Elf Quest. Nexus. Grim Jack. Fritz the Cat. Groo. Cerebus. Next Man. Bone. Concrete. “Yeah, I haven’t read it, but I know what it is. Kind of.” These are just a few of the notable independent series that are known mostly by name alone to younger comic book fans. To help encourage new readers to seek out these notorious titles, I’m going to do some classic recommendations. I’m rediscovering these series the same way most folks do: by trusting a long history of fans that have kept them relevant to current comic book readers. Also, many libraries the world over recognize the importance of comics and have complete collections of both new and well-established series. Libraries are hip like that these days! Here's the first of many classic recommendations to come.
Publisher: Dark Horse
Author: Paul Chadwick
Artist: Paul Chadwick
If you like... Adventure tales, Sci fi, comics that explore social issues and relationships, Stephen King tales (of the un-supernatural variety)
I went into reading this series blind, having no previous knowledge of its background or content, and without having some one to hold my hand along the way to tell me how amazing it is. Let me be that person for you! This book has more heart in each issue than most series can hope to have in an entire run. That’s saying a lot considering the main character, Ron Lithgow, is a man whose mind has been transplanted into a stone body of alien creation. The audience gets to see Ron (known more affectionately as Concrete, post body swap) both benefit from and struggle with his new-found super abilities. The alien body is strong, needs little maintenance, and also gives him telescopic like vision, but it essentially makes a normal life impossible. The alienation and fame that comes with his transformation affect him in a uniquely realistic way. It is Concrete’s efforts to lead a normal life while fulfilling his altruistic desires that make this book stand out amongst the “average Joe gains super strength” premise. Each arc follows Concrete as he searches for ways to put his body to use, whether it’s helping the disadvantaged, testing the limits of his body to accomplish remarkable feats, or taking odd jobs to pay the bills. Accompanying him on his adventures and daily trials are his assistant Larry, a young man who helps Concrete with once simple tasks, and Dr. Maureen Vonnegut, a scientist who shares Concrete's passion for discovery. Both characters' roles grow in importance throughout the series, and serve as a way for Chadwick to explore issues about relationships and the very idea of what it is to be human. (See above image to view Concrete & Co.)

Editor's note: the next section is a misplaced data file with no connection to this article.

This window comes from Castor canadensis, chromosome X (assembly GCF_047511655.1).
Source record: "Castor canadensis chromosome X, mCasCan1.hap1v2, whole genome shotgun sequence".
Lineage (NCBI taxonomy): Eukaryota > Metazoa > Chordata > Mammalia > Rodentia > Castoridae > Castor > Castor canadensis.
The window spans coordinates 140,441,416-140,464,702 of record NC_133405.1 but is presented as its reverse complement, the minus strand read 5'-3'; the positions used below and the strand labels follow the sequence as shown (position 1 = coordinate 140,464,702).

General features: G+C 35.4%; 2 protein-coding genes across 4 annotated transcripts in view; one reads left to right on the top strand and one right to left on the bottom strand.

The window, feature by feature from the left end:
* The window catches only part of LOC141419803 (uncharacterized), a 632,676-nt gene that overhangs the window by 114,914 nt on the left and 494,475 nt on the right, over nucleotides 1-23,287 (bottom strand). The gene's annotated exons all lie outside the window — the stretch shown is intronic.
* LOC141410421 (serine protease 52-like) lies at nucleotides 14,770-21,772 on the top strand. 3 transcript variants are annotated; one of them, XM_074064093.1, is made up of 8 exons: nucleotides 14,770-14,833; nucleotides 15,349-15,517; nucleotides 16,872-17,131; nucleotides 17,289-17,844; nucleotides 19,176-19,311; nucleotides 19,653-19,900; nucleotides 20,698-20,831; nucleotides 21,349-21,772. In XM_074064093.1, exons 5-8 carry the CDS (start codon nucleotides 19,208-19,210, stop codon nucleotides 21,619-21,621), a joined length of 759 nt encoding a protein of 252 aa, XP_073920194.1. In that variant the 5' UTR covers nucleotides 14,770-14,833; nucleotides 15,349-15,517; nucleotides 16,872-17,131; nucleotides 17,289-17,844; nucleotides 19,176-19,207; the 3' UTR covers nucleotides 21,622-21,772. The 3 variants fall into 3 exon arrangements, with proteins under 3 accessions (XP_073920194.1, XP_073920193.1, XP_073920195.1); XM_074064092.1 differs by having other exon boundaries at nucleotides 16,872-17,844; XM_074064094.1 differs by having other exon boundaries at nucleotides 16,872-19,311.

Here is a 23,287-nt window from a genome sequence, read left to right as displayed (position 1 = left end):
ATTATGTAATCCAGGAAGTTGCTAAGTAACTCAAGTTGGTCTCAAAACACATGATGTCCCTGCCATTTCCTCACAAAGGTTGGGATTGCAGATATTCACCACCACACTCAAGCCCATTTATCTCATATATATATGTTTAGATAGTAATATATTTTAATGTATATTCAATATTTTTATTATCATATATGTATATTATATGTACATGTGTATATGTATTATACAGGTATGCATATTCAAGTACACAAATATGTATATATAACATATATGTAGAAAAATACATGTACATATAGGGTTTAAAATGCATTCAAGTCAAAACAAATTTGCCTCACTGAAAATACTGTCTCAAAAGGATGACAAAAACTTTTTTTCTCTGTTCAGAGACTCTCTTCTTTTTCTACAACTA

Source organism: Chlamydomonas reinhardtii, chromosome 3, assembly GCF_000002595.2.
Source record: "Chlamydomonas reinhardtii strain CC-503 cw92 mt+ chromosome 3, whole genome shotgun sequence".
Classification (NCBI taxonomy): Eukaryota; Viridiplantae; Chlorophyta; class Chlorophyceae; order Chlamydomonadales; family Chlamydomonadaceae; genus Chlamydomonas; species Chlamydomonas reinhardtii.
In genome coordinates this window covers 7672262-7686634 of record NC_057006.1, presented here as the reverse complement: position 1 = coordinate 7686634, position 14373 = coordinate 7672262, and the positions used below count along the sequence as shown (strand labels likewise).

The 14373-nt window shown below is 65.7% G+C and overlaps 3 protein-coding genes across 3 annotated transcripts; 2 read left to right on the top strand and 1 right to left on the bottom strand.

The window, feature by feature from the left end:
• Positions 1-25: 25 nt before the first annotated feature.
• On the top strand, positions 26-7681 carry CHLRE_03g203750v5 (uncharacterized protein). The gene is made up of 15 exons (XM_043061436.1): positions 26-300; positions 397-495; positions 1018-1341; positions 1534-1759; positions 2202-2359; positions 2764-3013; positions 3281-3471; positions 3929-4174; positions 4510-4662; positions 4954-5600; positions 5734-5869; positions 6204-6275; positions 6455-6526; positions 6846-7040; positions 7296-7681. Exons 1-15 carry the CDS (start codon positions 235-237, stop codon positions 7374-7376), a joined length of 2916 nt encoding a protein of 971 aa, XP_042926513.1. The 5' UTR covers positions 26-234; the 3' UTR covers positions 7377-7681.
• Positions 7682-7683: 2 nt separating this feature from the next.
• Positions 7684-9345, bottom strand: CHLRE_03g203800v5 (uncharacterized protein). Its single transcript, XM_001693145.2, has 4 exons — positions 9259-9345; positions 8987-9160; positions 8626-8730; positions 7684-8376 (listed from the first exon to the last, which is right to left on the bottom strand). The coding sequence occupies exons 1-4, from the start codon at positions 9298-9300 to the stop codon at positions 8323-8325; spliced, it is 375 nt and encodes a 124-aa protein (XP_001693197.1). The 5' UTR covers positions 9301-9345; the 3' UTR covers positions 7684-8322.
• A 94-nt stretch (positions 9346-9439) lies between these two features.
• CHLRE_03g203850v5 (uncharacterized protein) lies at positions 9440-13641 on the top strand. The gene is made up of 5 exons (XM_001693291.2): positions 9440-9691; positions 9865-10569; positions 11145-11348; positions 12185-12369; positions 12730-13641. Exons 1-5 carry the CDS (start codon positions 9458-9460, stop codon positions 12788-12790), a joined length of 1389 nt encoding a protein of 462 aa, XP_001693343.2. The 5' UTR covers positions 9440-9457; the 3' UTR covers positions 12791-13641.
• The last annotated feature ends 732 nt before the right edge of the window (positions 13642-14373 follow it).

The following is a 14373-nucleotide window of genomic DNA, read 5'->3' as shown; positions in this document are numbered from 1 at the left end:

The mini series "Fragile Creatueres" is particularly entertaining, showing Concrete work as a stunt man on a film (as stated in the trade paperback of the same name, the story was partly inspired by Paul Chadwick’s own experience working in the film industry). Concrete devles into the world of radical environmentalism in "Think Like A Mountain", resulting in some stunning visuals. You can really see Chadwick's passion for nature illustration in this arc. "The Human Dilemma" shows Concrete confront his inability to procreate, as he decides to become a mascot against overpopulation. You’ll be hard pressed to find these subjects approached in other comics about characters with superhuman abilities. Following Concrete as he tries to find his place in the world, you soon forget you’re reading a book about a man who is essentially abducted by aliens in his origin story. In other words, expect the unexpected.
Concrete is currently available in 6 volumes, and the order of the trades is mostly chronological, with some issues and short stories arranged by theme. Because there were often years-long breaks between Concrete minis, you get a chance to see how Chadwick’s writing and artwork evolve. Most comics attempt to keep characters static, providing fans with comfort in knowing what they're gonna get. Peter Parker and Marvel editors will forever be fighting the manchild persona. Concrete truly has a character arc, a rarity in comics, and one that gives the character a unique depth. Chadwick's line work is fantastic throughout the whole series, but it’s quite noteworthy in the last arc, "The Human Dilemma". The series also boasts one of the most haunting stand-alone stories I’ve ever read, which is “Orange Glow” originally published in the Dark Horse Presents Annual 1999 (click image below to see it larger). Reading Concrete offered a few occasions where I got a bit teary eyed, and that is rare! Lots of public outbursts of laughter, many “whoas” and “no ways” from my comic book reading, but I can name the books that have brought me to tears, and they are far and few between.
Reading this series, and then having found several issues in the 50-cent bin was lucky for me, yet heartbreaking to see how devalued this book has become. We may be lucky enough to see another Concrete story in the future, as the last one was from about 5 years ago, but don’t wait until then to discover this series. I’ve read a lot of blogs lately about readers getting “burnt out” on the current comic book scene. Well just cause you aren’t happy with what the Big Two are putting out lately is no cause to lose faith in the medium. We all need the occasional reminder of what comics are capable of accomplishing. Pick up Concrete Volume 1 and it just may restore your faith in comics.
Images provided with permission from Paul Chadwick’s Blog. You can go there and read about his exciting new projects on the horizon!